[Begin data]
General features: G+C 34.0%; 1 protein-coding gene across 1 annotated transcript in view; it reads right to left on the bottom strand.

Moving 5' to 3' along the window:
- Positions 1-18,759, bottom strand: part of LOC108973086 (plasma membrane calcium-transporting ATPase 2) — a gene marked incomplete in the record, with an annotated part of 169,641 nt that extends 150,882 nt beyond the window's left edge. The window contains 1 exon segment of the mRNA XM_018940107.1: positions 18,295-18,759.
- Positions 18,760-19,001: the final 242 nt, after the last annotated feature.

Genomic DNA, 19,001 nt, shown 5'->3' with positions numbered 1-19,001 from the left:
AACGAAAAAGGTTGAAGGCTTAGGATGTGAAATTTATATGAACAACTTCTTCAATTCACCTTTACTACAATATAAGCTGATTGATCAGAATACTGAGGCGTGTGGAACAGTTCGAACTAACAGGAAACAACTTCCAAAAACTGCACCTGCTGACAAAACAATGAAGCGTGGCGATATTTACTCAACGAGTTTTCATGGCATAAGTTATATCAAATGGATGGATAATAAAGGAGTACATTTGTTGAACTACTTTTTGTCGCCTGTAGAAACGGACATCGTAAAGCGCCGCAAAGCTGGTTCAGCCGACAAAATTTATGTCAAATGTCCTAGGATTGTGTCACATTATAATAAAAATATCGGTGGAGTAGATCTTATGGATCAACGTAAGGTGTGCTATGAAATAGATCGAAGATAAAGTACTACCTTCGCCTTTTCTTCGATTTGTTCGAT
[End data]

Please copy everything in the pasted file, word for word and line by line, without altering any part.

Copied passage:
General features: G+C 34.0%; 1 protein-coding gene across 1 annotated transcript in view; it reads right to left on the bottom strand.

Moving 5' to 3' along the window:
- Positions 1-18,759, bottom strand: part of LOC108973086 (plasma membrane calcium-transporting ATPase 2) — a gene marked incomplete in the record, with an annotated part of 169,641 nt that extends 150,882 nt beyond the window's left edge. The window contains 1 exon segment of the mRNA XM_018940107.1: positions 18,295-18,759.
- Positions 18,760-19,001: the final 242 nt, after the last annotated feature.

Genomic DNA, 19,001 nt, shown 5'->3' with positions numbered 1-19,001 from the left:
AACGAAAAAGGTTGAAGGCTTAGGATGTGAAATTTATATGAACAACTTCTTCAATTCACCTTTACTACAATATAAGCTGATTGATCAGAATACTGAGGCGTGTGGAACAGTTCGAACTAACAGGAAACAACTTCCAAAAACTGCACCTGCTGACAAAACAATGAAGCGTGGCGATATTTACTCAACGAGTTTTCATGGCATAAGTTATATCAAATGGATGGATAATAAAGGAGTACATTTGTTGAACTACTTTTTGTCGCCTGTAGAAACGGACATCGTAAAGCGCCGCAAAGCTGGTTCAGCCGACAAAATTTATGTCAAATGTCCTAGGATTGTGTCACATTATAATAAAAATATCGGTGGAGTAGATCTTATGGATCAACGTAAGGTGTGCTATGAAATAGATCGAAGATAAAGTACTACCTTCGCCTTTTCTTCGATTTGTTCGAT